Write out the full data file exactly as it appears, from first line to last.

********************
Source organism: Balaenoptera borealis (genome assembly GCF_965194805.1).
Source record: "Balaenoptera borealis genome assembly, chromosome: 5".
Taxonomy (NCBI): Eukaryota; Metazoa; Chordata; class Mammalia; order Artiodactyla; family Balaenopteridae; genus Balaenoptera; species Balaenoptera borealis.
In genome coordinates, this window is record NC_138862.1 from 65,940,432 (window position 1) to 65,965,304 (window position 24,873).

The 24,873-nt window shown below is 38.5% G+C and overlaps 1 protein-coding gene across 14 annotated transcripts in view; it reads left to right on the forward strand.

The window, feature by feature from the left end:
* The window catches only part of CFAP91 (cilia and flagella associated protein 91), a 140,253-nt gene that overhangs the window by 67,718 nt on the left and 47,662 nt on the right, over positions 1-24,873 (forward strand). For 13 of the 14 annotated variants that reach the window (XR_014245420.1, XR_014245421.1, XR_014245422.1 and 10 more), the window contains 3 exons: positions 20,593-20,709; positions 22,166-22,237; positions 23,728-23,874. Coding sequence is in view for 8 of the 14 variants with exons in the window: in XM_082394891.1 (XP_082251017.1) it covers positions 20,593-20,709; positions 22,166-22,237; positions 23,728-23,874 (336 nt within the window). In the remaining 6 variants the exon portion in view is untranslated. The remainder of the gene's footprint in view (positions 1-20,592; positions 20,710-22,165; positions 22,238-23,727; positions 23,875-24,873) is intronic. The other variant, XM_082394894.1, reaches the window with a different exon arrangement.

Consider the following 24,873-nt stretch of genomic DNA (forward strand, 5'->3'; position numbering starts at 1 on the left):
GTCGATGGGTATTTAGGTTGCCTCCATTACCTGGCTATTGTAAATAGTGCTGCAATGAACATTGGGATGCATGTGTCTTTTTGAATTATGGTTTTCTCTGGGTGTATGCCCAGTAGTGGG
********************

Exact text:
Source organism: Balaenoptera borealis (genome assembly GCF_965194805.1).
Source record: "Balaenoptera borealis genome assembly, chromosome: 5".
Taxonomy (NCBI): Eukaryota; Metazoa; Chordata; class Mammalia; order Artiodactyla; family Balaenopteridae; genus Balaenoptera; species Balaenoptera borealis.
In genome coordinates, this window is record NC_138862.1 from 65,940,432 (window position 1) to 65,965,304 (window position 24,873).

The 24,873-nt window shown below is 38.5% G+C and overlaps 1 protein-coding gene across 14 annotated transcripts in view; it reads left to right on the forward strand.

The window, feature by feature from the left end:
* The window catches only part of CFAP91 (cilia and flagella associated protein 91), a 140,253-nt gene that overhangs the window by 67,718 nt on the left and 47,662 nt on the right, over positions 1-24,873 (forward strand). For 13 of the 14 annotated variants that reach the window (XR_014245420.1, XR_014245421.1, XR_014245422.1 and 10 more), the window contains 3 exons: positions 20,593-20,709; positions 22,166-22,237; positions 23,728-23,874. Coding sequence is in view for 8 of the 14 variants with exons in the window: in XM_082394891.1 (XP_082251017.1) it covers positions 20,593-20,709; positions 22,166-22,237; positions 23,728-23,874 (336 nt within the window). In the remaining 6 variants the exon portion in view is untranslated. The remainder of the gene's footprint in view (positions 1-20,592; positions 20,710-22,165; positions 22,238-23,727; positions 23,875-24,873) is intronic. The other variant, XM_082394894.1, reaches the window with a different exon arrangement.

Consider the following 24,873-nt stretch of genomic DNA (forward strand, 5'->3'; position numbering starts at 1 on the left):
GTCGATGGGTATTTAGGTTGCCTCCATTACCTGGCTATTGTAAATAGTGCTGCAATGAACATTGGGATGCATGTGTCTTTTTGAATTATGGTTTTCTCTGGGTGTATGCCCAGTAGTGGG